As was the crema de poblano soup (5,900 colones, $9.20), native to the Puebla region of Mexico, which was rich and not very spicy at all.
Another dish that you probably won’t find anywhere else is the Tacos de Tuetanos (4,900 colones, $8), or bone marrow tacos. I’ve had bone marrow previously, back in Canada, but it was a first for me to have it Mexican style, in tacos – with house-made corn tortillas, no less. It might look a little intimidating when it reaches the table, the humerus bones of a cow that have been sawed in half lengthwise before being baked. But scoop some of the gelatinous marrow out with a spoon, and when it hits your taste buds, it all makes sense. It’s probably not the kind of thing you could eat every day, but a luxurious treat for sure!
The pork ribs (12,900, $21.15) were fall-off-the-bone tender — the result of 24 hours cooking sous vide — and covered in a sweet and tangy tamarind glaze. Absolutely delicious, as was the salmon pasta (12,800, $21), which did not necessarily strike me as hailing from Mexico, but perhaps I am ignorant on the topic. Either way, it was a very pleasant surprise. Grilled salmon, served on a bed of angel-hair pasta, topped with generous portion of lemon and garlic sauce, and some dried chile de arbol. Be careful with the chiles; they really pack a punch!
I was absolutely stuffed by dessert. But, like the true professional that I am, I took one for the team, sacrificing my stomach in the interest of my loyal readers. This meant two different kinds of homemade ice cream (2,000 colones each, $3.30): tequila and avocado. Both were sweet and decadent, but for me, the avocado one stole the show. I have never tasted anything like it before and would almost recommend you visit just for that. Thankfully, everything else is worth the trip, too.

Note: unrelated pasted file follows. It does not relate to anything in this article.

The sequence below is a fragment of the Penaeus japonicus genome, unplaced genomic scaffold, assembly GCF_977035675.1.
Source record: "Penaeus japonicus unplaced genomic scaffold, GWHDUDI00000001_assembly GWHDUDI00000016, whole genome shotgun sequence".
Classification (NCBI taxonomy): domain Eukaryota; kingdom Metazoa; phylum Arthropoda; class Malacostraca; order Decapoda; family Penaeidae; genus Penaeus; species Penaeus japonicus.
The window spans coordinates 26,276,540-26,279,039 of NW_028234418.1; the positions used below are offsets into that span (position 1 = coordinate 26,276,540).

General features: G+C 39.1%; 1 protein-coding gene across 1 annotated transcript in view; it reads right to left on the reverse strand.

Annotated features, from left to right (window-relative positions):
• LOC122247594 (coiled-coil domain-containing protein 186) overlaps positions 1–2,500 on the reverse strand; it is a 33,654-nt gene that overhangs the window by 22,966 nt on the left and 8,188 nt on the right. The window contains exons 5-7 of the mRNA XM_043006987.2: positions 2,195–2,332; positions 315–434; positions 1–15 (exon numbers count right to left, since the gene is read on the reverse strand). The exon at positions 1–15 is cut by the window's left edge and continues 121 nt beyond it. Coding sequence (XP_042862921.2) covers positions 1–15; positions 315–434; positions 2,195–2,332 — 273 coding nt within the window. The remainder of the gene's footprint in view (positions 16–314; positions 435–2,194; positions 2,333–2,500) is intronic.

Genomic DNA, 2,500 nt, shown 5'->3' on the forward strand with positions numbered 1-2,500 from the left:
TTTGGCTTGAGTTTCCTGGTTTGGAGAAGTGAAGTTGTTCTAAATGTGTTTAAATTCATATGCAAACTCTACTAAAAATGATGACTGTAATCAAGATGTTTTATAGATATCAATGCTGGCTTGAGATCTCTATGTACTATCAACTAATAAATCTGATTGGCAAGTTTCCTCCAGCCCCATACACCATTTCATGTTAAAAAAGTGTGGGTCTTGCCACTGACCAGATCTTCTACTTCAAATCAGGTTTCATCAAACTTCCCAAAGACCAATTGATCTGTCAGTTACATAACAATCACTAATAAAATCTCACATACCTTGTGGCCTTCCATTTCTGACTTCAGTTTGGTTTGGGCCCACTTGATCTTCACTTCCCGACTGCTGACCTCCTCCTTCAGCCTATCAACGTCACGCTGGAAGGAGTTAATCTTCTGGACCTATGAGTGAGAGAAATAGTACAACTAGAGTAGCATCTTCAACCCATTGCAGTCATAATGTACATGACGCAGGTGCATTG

In addition to their food menu, Aguila y Sol also serves a complete bar menu with a wide selection of beers, wines and spirits. Of course, at a Mexican restaurant, the tequila and mezcal options take center stage, as they should.
Service was friendly and efficient but mind you, the restaurant was quite slow during my last visit. Perhaps they get busy on the weekends, and so it might be good to make a reservation.
Aguila y Sol is located in La Paco commercial center in Escazú. There is private parking available directly in front of the restaurant, and you can search “Aguila y Sol” in Waze or Uber to arrive conveniently.
They are open from Tuesday-Sunday (closed on Mondays) from 12 p.m. until 9 p.m. On Friday and Saturday, they stay open an hour later, until 10 p.m. and on Sunday, they close a little earlier, at 7 p.m. They are also available on UberEats and Hugo for delivery. Menu prices include taxes. All major credit cards are accepted. Free Wi-Fi is available, and well-behaved pets are welcome as well.
William Ayre is a Canadian born chef and restaurateur who has spent the last half of his life doing business in Costa Rica, where he now considers to be home. Inspired by Anthony Bourdain, Ayre’s passion of experiencing different cultures through food has taken him to 35 different countries over five continents. Whether it’s a 20-course meal at a fine dining restaurant in Toronto, or cantina hopping in search for the best chifrijo here in San José, he fits in just fine.